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Cloud Analysis - Part 7

Cloud Types and Layer Structure

Cloud-Type Monthly Global Mean Deviations from Long-Term Global Mean

VIS-IR High-Level Clouds (%)
IR High-Level Clouds (%)
VIS-IR Middle-Level Clouds (%)
IR Middle-Level Clouds (%)
VIS-IR Low-Level Clouds (%)
IR Low-Level Clouds (%)

The figures above (solid lines) show the deviations of monthly averages from the average over the whole time record of the different cloud types as classified by the ISCCP (see diagram below). Please note that the plots also include the anomalies of monthly averages from each month's average over the whole time record (dashed lines) and that the plots available previously in this web page showed this latter anomaly set. The ISCCP cloud type deviations and anomalies have also been obtained for specific geographic regions separated into oceanic and continental areas, and the plots can be selected through the section below.

Clouds are generally produced by atmospheric motions with an upward component that cool the air; in some cases, particularly in the upper atmosphere and polar regions, radiative cooling can also cause clouds to form. The characteristics of these motions associated with different dynamical modes also produce specific cloud morphologies, the major distinction being between localized (small horizontal scales) vertical motions caused by hydrostatic instability producing cumuliform clouds and much larger scale wave motions from a variety of source producing stratiform clouds. Two key features that follow from these facts are that the vertical structure is particularly diagnostic of the motions producing the clouds and that all of the cloud properties are produced by the same event. Thus, understanding how the atmospheric circulation leads to the cloud properties observe, it is crucial to examine the correlated variations of cloud properties, especially their vertical structure (Rossow and Schiffer 1991, 1999).

The ISCCP datasets are obtained from passive measurements of radiation reflected and emitted by the clouds, so that they cannot provide information about the vertical distribution of cloud mass. However, they can show the correlated variations of cloud properties that are characteristic of different kinds of atmospheric motions and indicate the vertical distribution of cloud top locations. The distribution of cloud properties and their correlated variations is best illustrated from ISCCP by two-dimensional frequency distributions (histograms) of the cloud top pressure (PC) and visible optical thickness (TAU): the ISCCP dataset divides the PC and TAU range into nine basic categories as shown in the figure. The middle and low-level cloud types can also be separated into liquid and ice clouds. Each category is given a name that is one of the classical morphological cloud types; however, although the association implied appears to hold in a statistical sense, this relationship is not unique in a specific sense (Hahn et al. 2001).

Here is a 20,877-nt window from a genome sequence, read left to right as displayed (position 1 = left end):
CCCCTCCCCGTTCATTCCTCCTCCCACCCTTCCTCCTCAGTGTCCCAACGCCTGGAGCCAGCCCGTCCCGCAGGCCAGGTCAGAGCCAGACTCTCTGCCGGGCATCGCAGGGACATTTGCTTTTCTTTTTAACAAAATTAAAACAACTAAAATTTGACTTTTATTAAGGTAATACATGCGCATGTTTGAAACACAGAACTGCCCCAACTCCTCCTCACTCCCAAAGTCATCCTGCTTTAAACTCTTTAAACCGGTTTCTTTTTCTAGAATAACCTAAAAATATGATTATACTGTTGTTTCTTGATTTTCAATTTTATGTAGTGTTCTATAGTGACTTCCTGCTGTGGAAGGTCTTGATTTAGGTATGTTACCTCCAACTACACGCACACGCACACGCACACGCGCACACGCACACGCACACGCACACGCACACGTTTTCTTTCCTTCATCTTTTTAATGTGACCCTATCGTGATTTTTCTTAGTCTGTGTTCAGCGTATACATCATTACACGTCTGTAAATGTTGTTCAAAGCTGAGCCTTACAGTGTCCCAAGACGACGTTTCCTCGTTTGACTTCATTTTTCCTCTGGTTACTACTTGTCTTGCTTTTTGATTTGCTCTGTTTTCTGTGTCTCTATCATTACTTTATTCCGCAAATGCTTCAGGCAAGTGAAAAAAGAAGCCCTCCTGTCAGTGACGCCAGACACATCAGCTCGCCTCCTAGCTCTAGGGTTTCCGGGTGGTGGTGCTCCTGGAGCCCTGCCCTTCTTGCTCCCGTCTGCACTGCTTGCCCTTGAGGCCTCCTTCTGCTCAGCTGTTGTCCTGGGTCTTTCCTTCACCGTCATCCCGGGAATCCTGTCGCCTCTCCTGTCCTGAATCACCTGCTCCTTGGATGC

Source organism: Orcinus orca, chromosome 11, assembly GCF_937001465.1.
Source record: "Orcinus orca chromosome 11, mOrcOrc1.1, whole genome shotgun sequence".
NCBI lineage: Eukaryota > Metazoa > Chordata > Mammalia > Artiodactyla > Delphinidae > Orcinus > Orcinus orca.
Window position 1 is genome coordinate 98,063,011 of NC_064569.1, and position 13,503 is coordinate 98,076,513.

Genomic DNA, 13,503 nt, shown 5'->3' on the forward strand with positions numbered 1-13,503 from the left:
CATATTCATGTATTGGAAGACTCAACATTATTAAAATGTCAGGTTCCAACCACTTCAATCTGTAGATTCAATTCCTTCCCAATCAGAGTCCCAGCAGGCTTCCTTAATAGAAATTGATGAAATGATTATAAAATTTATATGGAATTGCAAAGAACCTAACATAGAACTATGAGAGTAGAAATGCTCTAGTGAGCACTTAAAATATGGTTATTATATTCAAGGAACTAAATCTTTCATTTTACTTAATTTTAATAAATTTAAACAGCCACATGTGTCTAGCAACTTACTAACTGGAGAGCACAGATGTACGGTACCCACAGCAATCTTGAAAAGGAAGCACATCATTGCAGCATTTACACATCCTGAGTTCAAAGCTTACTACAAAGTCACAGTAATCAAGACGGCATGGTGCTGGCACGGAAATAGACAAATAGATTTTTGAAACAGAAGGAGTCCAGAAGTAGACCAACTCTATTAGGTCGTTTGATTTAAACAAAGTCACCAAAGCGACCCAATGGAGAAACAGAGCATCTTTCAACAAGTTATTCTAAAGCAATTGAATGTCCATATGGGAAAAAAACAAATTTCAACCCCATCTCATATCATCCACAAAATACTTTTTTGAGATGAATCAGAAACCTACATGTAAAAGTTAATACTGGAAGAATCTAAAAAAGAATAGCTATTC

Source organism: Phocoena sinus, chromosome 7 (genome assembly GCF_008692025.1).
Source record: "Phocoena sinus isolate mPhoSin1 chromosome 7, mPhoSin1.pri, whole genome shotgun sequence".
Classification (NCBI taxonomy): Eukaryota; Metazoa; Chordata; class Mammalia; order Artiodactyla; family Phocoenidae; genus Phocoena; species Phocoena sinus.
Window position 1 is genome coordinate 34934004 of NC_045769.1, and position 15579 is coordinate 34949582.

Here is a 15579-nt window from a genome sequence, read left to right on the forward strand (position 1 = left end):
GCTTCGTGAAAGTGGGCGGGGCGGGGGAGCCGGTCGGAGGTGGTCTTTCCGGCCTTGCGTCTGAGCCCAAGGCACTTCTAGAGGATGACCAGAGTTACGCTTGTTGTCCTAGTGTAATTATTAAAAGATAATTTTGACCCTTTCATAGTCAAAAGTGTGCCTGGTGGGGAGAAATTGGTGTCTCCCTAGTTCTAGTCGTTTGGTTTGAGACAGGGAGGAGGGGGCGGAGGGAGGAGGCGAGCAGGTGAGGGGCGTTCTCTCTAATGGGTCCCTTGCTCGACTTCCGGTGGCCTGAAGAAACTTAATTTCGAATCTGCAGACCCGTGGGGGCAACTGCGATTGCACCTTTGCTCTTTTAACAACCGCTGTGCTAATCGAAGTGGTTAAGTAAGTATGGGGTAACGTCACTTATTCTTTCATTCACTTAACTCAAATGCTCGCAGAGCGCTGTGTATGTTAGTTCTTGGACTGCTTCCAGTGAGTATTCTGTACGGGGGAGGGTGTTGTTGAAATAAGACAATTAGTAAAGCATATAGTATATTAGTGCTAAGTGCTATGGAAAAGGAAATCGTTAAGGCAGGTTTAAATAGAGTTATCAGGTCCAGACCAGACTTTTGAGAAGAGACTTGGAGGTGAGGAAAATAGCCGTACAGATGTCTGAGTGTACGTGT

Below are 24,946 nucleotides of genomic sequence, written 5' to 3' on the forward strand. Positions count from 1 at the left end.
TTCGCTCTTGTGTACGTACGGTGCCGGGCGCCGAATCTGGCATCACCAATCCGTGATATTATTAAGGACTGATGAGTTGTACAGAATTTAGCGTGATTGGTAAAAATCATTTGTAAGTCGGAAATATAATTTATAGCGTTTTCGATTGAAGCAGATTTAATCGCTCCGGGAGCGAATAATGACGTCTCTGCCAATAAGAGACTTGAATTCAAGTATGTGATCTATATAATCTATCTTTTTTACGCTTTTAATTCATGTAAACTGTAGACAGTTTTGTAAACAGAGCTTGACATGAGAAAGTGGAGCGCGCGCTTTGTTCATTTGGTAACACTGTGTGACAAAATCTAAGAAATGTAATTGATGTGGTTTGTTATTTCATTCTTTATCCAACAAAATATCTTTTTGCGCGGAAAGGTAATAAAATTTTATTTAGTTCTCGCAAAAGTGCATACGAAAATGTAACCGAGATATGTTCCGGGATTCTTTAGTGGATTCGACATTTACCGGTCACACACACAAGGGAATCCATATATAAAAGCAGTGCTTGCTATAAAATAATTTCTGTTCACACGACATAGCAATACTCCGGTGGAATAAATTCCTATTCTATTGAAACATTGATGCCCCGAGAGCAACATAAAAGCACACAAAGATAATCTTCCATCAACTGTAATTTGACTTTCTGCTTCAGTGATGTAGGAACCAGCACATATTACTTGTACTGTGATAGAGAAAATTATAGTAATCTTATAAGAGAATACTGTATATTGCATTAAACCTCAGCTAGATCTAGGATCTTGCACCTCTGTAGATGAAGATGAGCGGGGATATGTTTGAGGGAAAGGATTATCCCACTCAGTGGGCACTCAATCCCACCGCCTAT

ISCCP Cloud Types

ISCCP Cloud Types

Cirrus (%)
Cirrostratus (%)
Deep Convection (%)
Altocumulus (%)
Altostratus (%)
Nimbostratus (%)
Cumulus (%)
Stratocumulus (%)
Stratus (%)

Next we provide the PC-TAU obtained from the ISCCP dataset for different geographic regions, separated into oceanic and continental areas and averaged over different time periods from single months to seasons to the whole year. The changing shape of these distributions provides another way to characterize climate regimes (cf. discussion in Rossow and Schiffer 1991). Comparing the schematic figure to these distributions shows the well-known tropical mixture of cirrus (high, thin), deep convective (high, thick) and low-level clouds, the dominance of low-level cloudiness in the subtropics and a mixture of clouds at all levels in midlatitudes. The polar region cloudiness is generally low and middle level but shows to concentrations of optical thickness; this distribution is distorted by the difficulties of retrieving cloud optical thickness over very bright snow and ice surfaces.

A cluster analysis of the ISCCP DX dataset is used to identify all high cloud systems; then a tracking analysis is applied to determine the evolution of the larger convective systems. These data and a program to access them colocated with a specified location/date/time can be obtained from the ISCCP Convection Colocator.

Cloud Vertical Structure

Further Reading

ISCCP New Algorithm

Part 1 | Part 2 | Part 3 | Part 4 | Part 5 | Part 6 | Part 7 | Part 8

Other On-Line Datasets | Data Analysis